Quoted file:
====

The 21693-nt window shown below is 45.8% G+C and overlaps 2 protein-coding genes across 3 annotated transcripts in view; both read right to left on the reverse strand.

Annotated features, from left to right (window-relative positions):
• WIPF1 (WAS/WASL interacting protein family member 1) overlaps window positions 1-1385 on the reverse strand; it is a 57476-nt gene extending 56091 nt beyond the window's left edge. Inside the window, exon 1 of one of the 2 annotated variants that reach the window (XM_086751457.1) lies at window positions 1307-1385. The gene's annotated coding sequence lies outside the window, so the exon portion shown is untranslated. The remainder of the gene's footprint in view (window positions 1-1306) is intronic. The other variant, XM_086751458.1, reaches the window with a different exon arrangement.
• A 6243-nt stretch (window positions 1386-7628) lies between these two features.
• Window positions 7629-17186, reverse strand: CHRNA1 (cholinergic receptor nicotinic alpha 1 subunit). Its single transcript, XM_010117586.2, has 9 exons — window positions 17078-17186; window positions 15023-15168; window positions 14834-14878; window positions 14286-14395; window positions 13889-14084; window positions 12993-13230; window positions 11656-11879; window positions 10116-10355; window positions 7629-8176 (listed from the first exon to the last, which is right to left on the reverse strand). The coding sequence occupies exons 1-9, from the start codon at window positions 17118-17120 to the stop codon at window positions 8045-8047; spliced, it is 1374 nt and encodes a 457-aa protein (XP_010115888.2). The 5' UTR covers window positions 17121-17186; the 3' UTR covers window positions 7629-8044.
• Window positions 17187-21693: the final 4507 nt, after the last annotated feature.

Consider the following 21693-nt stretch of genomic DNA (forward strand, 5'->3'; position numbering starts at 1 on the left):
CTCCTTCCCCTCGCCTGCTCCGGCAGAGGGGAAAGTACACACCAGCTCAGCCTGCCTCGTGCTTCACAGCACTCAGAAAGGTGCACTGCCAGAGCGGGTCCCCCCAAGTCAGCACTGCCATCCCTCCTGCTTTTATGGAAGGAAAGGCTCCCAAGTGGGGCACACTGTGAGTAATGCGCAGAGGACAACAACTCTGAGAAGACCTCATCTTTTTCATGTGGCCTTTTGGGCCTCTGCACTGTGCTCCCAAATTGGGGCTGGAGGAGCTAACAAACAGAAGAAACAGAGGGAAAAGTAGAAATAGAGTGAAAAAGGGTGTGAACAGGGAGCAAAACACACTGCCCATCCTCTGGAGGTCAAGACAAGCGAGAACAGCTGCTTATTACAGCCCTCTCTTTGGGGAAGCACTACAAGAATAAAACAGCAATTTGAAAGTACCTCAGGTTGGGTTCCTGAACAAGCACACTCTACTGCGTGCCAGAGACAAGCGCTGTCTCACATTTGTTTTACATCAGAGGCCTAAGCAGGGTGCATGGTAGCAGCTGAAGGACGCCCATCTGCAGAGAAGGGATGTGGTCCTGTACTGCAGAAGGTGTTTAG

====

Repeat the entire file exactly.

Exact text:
The 21693-nt window shown below is 45.8% G+C and overlaps 2 protein-coding genes across 3 annotated transcripts in view; both read right to left on the reverse strand.

Annotated features, from left to right (window-relative positions):
• WIPF1 (WAS/WASL interacting protein family member 1) overlaps window positions 1-1385 on the reverse strand; it is a 57476-nt gene extending 56091 nt beyond the window's left edge. Inside the window, exon 1 of one of the 2 annotated variants that reach the window (XM_086751457.1) lies at window positions 1307-1385. The gene's annotated coding sequence lies outside the window, so the exon portion shown is untranslated. The remainder of the gene's footprint in view (window positions 1-1306) is intronic. The other variant, XM_086751458.1, reaches the window with a different exon arrangement.
• A 6243-nt stretch (window positions 1386-7628) lies between these two features.
• Window positions 7629-17186, reverse strand: CHRNA1 (cholinergic receptor nicotinic alpha 1 subunit). Its single transcript, XM_010117586.2, has 9 exons — window positions 17078-17186; window positions 15023-15168; window positions 14834-14878; window positions 14286-14395; window positions 13889-14084; window positions 12993-13230; window positions 11656-11879; window positions 10116-10355; window positions 7629-8176 (listed from the first exon to the last, which is right to left on the reverse strand). The coding sequence occupies exons 1-9, from the start codon at window positions 17118-17120 to the stop codon at window positions 8045-8047; spliced, it is 1374 nt and encodes a 457-aa protein (XP_010115888.2). The 5' UTR covers window positions 17121-17186; the 3' UTR covers window positions 7629-8044.
• Window positions 17187-21693: the final 4507 nt, after the last annotated feature.

Consider the following 21693-nt stretch of genomic DNA (forward strand, 5'->3'; position numbering starts at 1 on the left):
CTCCTTCCCCTCGCCTGCTCCGGCAGAGGGGAAAGTACACACCAGCTCAGCCTGCCTCGTGCTTCACAGCACTCAGAAAGGTGCACTGCCAGAGCGGGTCCCCCCAAGTCAGCACTGCCATCCCTCCTGCTTTTATGGAAGGAAAGGCTCCCAAGTGGGGCACACTGTGAGTAATGCGCAGAGGACAACAACTCTGAGAAGACCTCATCTTTTTCATGTGGCCTTTTGGGCCTCTGCACTGTGCTCCCAAATTGGGGCTGGAGGAGCTAACAAACAGAAGAAACAGAGGGAAAAGTAGAAATAGAGTGAAAAAGGGTGTGAACAGGGAGCAAAACACACTGCCCATCCTCTGGAGGTCAAGACAAGCGAGAACAGCTGCTTATTACAGCCCTCTCTTTGGGGAAGCACTACAAGAATAAAACAGCAATTTGAAAGTACCTCAGGTTGGGTTCCTGAACAAGCACACTCTACTGCGTGCCAGAGACAAGCGCTGTCTCACATTTGTTTTACATCAGAGGCCTAAGCAGGGTGCATGGTAGCAGCTGAAGGACGCCCATCTGCAGAGAAGGGATGTGGTCCTGTACTGCAGAAGGTGTTTAG